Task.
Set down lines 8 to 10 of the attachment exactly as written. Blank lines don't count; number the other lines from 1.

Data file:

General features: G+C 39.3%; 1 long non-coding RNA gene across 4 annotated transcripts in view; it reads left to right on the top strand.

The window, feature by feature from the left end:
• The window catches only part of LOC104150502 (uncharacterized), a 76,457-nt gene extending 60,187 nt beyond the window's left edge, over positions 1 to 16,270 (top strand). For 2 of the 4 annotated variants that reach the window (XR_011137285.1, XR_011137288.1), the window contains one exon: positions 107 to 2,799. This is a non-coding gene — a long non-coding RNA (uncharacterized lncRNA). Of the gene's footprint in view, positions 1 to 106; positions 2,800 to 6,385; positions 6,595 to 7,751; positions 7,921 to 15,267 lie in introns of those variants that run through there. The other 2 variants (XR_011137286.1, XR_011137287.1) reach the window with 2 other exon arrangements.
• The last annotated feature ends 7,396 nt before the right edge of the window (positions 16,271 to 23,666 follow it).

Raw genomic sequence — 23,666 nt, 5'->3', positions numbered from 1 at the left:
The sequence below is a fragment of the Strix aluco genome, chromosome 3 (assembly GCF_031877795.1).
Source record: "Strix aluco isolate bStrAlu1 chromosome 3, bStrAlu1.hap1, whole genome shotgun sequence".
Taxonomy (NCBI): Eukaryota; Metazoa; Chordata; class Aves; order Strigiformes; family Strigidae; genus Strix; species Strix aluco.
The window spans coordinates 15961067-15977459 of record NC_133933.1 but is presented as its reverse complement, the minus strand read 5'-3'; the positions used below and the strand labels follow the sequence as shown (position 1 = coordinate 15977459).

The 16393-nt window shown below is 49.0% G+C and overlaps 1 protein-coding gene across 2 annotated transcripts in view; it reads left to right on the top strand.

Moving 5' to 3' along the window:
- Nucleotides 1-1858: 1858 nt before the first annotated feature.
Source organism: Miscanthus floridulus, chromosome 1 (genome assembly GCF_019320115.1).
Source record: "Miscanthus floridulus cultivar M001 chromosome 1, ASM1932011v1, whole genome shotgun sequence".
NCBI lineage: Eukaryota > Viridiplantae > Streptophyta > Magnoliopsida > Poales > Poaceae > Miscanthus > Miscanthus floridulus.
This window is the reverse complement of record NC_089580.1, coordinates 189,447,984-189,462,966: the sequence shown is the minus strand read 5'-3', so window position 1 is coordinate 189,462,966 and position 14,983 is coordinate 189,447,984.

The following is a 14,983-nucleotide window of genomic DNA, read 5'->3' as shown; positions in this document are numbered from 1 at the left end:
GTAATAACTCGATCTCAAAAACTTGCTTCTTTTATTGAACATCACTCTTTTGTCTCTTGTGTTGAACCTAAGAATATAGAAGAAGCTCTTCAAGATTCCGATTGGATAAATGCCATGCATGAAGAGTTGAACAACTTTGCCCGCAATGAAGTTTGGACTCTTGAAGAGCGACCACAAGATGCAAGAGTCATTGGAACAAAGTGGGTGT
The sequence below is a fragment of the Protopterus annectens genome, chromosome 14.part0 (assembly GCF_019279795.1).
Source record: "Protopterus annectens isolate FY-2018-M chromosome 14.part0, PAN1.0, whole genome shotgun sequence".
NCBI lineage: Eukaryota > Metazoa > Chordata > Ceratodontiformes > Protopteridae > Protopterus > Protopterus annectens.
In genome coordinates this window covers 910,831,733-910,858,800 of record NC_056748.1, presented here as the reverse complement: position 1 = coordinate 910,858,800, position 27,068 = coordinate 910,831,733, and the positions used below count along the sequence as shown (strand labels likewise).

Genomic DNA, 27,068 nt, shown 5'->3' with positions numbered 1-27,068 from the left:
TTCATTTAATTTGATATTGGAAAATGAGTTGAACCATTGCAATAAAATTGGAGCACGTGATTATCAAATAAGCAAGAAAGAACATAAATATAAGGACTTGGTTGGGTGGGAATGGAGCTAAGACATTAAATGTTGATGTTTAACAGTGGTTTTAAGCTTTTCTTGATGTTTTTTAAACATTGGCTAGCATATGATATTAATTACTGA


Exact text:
Taxonomy (NCBI): Eukaryota; Metazoa; Chordata; class Aves; order Strigiformes; family Strigidae; genus Strix; species Strix aluco.
The window spans coordinates 15961067-15977459 of record NC_133933.1 but is presented as its reverse complement, the minus strand read 5'-3'; the positions used below and the strand labels follow the sequence as shown (position 1 = coordinate 15977459).

The 16393-nt window shown below is 49.0% G+C and overlaps 1 protein-coding gene across 2 annotated transcripts in view; it reads left to right on the top strand.